In Part 1 I talked about the definition of endpoint DLP, the business drivers, and how it integrates with full-suite solutions. Today (and over the next few days) we’re going to start digging into the technology itself.

Base Agent Functions

There is massive variation in the capabilities of different endpoint agents. Even for a single given function, there can be a dozen different approaches, all with varying degrees of success. Also, not all agents contain all features; in fact, most agents lack one or more major areas of functionality.

Agents include four generic layers/features:

  1. Content Discovery: Scanning of stored content for policy violations.
  2. File System Protection: Monitoring and enforcement of file operations as they occur (as opposed to discovery, which is scanning of content already written to media). Most often, this is used to prevent content from being written to portable media/USB. It’s also where tools hook in for automatic encryption or application of DRM rights.
  3. Network Protection: Monitoring and enforcement of network operations. Provides protection similar to gateway DLP when a system is off the corporate network. Since most systems treat printing and faxing as a form of network traffic, this is where most print/fax protection can be enforced (the rest comes from special print/fax hooks).
  4. GUI/Kernel Protection: A more generic category to cover data in use scenarios, such as cut/paste, application restrictions, and print screen.

Between these four categories we cover most of the day to day operations a user might perform that places content at risk. It hits our primary drivers from the last post- protecting data from portable storage, protecting systems off the corporate network, and supporting discovery on the endpoint. Most of the tools on the market start with file and (then) networking features before moving on to some of the more complex GUI/kernel functions.

Agent Content Awareness

Even if you have an endpoint with a quad-core processor and 8 GB of RAM, the odds are you don’t want to devote all of that horsepower to enforcing DLP.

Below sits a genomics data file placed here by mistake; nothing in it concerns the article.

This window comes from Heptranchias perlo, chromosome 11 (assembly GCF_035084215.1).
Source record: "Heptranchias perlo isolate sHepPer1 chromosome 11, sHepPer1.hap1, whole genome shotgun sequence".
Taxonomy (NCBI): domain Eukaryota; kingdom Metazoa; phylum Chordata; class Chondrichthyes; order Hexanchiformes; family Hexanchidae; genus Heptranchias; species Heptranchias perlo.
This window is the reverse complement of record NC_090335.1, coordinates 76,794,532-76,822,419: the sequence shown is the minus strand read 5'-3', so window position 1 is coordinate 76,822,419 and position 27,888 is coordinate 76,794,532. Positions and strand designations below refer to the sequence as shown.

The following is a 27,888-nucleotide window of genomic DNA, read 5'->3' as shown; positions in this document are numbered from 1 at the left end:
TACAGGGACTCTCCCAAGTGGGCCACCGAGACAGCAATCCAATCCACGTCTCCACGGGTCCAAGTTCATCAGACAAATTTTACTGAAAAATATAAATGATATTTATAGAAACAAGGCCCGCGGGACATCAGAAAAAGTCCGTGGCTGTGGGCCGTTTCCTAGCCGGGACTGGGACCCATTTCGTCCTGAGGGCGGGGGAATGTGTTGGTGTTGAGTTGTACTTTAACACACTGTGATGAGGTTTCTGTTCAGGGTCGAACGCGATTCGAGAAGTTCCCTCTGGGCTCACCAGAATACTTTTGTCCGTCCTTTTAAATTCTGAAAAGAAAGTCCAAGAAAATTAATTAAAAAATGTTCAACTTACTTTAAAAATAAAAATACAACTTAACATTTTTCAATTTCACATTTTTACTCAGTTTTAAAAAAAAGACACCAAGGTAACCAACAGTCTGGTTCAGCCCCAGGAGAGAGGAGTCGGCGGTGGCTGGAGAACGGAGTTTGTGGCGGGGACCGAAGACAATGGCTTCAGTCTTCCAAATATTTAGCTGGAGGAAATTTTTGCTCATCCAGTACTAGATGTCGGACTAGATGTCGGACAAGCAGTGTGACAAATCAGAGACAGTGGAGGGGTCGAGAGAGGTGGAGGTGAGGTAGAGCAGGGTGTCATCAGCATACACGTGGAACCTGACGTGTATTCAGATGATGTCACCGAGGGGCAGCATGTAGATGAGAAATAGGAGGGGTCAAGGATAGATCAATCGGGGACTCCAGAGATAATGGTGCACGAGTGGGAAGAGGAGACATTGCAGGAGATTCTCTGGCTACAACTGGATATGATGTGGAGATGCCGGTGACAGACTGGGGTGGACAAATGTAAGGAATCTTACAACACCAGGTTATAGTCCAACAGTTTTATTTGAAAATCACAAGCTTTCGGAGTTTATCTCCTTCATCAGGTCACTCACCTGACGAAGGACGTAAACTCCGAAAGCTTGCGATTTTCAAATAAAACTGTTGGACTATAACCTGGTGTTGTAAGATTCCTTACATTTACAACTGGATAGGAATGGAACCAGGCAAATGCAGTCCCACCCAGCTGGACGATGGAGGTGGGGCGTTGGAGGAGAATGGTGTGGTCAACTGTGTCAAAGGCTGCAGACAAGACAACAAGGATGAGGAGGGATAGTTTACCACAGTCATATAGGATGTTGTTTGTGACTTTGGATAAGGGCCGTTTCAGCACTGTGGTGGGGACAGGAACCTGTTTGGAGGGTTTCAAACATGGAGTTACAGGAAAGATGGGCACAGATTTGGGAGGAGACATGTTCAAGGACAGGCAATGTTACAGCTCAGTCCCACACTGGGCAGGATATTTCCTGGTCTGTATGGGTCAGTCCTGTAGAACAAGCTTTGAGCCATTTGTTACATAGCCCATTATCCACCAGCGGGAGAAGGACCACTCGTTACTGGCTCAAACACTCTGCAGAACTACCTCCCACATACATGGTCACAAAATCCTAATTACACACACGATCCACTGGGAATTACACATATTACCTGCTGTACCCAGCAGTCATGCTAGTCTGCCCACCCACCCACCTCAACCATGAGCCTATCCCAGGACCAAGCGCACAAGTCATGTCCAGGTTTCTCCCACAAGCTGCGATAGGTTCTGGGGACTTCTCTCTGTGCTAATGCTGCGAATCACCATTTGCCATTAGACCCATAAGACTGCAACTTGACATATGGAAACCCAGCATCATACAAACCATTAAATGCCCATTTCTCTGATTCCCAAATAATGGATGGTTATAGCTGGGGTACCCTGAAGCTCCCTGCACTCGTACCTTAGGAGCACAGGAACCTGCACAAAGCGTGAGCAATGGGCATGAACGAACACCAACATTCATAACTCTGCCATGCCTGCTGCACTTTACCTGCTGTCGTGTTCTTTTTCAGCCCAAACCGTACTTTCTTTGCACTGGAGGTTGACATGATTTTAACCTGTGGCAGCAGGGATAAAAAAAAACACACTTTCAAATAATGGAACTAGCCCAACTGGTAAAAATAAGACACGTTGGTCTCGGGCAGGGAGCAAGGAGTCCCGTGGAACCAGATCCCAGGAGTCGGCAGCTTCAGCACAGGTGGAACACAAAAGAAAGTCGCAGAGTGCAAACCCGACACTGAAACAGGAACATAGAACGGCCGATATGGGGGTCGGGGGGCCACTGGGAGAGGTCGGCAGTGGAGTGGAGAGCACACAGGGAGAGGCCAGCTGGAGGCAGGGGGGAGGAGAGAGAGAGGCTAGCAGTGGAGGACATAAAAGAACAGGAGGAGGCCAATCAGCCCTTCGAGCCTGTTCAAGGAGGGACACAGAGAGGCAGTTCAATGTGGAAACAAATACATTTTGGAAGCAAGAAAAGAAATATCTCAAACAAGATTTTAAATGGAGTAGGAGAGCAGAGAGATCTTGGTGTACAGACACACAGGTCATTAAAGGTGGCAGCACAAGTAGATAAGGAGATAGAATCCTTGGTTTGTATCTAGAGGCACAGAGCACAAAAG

Content analysis may be resource intensive, depending on the types of policies you are trying to enforce. Also, different agents have different enforcement capabilities which may or may not match up to their gateway counterparts. At a minimum, most endpoint tools support rules/regular expressions, some degree of partial document matching, and a whole lot of contextual analysis. Others support their entire repertoire of content analysis techniques, but you will likely have to tune policies to run on a more resource constrained endpoint.

Some tools rely on the central management server for aspects of content analysis, to offload agent overhead. Rather than performing all analysis locally, they will ship content back to the server, then act on any results. This obviously isn’t ideal, since those policies can’t be enforced when the endpoint is off the enterprise network, and it will suck up a fair bit of bandwidth. But it does allow enforcement of policies that are otherwise totally unrealistic on an endpoint, such as database fingerprinting of a large enterprise DB.

One emerging option is policies that adapt based on endpoint location. For example, when you’re on the enterprise network most policies are enforced at the gateway. Once you access the Internet outside the corporate walls, a different set of policies is enforced. For example, you might use database fingerprinting (exact database matching) of the customer DB at the gateway when the laptop is in the office or on a (non split tunneled) VPN, but drop to a rule/regex for Social Security Numbers (or account numbers) for mobile workers. Sure, you’ll get more false positives, but you’re still able to protect your sensitive information while meeting performance requirements.

Next up: more on the technology, followed by best practices for deployment and implementation.